Flexible carbon nanotube/mono-crystalline Si thin-film solar cells
© Sun et al.; licensee Springer. 2014
Received: 20 July 2014
Accepted: 7 September 2014
Published: 20 September 2014
Flexible heterojunction solar cells were fabricated from carbon nanotubes (CNTs) and mono-crystalline Si thin films at room temperature. The Si thin films with thickness less than 50 μm are prepared by chemically etching Si wafer in a KOH solution. The initial efficiency of the thin-film solar cell varies from approximately 3% to 5%. After doping with a few drops of 1 M HNO3, the efficiency increases to 6% with a short-circuit current density of 16.8 mA/cm2 and a fill factor of 71.5%. The performance of the solar cells depends on the surface state and thickness of Si thin films, as well as the interface of CNT/Si. The flexible CNT/Si thin-film solar cells exhibit good stability in bending-recovery cycles.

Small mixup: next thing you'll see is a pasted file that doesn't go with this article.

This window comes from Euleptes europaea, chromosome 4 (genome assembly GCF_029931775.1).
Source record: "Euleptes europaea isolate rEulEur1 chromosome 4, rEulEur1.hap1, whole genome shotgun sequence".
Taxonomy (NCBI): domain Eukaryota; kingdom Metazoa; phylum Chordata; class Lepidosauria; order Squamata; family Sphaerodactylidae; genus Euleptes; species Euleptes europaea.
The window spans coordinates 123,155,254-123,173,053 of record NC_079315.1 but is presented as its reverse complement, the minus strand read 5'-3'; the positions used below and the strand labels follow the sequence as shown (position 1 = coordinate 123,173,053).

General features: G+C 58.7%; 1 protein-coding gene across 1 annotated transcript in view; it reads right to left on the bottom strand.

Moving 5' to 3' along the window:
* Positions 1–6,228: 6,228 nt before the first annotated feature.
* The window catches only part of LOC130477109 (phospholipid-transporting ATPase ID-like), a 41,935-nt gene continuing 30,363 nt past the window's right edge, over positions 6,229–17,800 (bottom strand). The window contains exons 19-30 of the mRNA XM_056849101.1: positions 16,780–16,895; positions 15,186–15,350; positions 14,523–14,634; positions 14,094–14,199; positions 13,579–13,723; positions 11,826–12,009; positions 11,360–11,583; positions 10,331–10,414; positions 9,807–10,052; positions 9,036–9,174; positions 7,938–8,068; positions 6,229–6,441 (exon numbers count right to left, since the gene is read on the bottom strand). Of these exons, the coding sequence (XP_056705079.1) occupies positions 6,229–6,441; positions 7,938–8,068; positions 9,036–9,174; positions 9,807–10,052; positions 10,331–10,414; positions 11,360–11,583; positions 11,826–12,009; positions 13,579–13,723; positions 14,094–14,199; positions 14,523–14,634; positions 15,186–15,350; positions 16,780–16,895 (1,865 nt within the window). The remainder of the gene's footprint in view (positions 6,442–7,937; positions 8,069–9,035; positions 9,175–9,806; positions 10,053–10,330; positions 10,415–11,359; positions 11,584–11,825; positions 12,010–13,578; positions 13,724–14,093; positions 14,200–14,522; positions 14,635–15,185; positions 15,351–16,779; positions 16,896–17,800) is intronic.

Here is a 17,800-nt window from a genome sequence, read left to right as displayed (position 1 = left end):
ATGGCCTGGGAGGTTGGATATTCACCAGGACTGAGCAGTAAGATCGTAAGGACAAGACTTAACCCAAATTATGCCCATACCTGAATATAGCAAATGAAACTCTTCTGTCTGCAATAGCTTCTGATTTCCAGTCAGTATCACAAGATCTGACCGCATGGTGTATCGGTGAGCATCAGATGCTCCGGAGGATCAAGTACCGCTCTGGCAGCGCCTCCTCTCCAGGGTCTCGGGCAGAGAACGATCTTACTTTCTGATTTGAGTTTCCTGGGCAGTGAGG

Low-cost, high-efficiency, and flexible solar cells have attracted great attention due to the increasing energy demands [1–4]. Currently, crystalline Si-based solar cells dominate the photovoltaic market because of their relatively high module efficiency, high stability, and well-established process technology. Mono-crystalline Si thin films with a thickness less than 50 μm are thus expected for making a high-efficiency solar cell, so as to reduce the materials cost. However, it is difficult to manufacture crystalline Si thin films in large quantity by using traditional wire cutting process due to their brittleness. Recently, mono-crystalline Si ribbons and thin films with 2 ~ 50 μm in thickness were fabricated through a wet chemical etching process from bulk Si wafers [5–8]. Flexible mono-crystalline Si solar cells were thus fabricated by making p-n junction through high-temperature doping. Up to now, the efficiency of these crystalline Si-based flexible solar cells is approximately 6% to 13.7% [5–8], which is higher than that of conjugated polymer cells and amorphous Si thin-film tandem solar cells [3, 4, 9] but still lower than that of commercial bulk Si solar cell modules. Furthermore, these Si thin-film solar cells are still required to make p-n junction through doping at high temperature, which is a costly process and also increases the risk of damage to the Si thin films.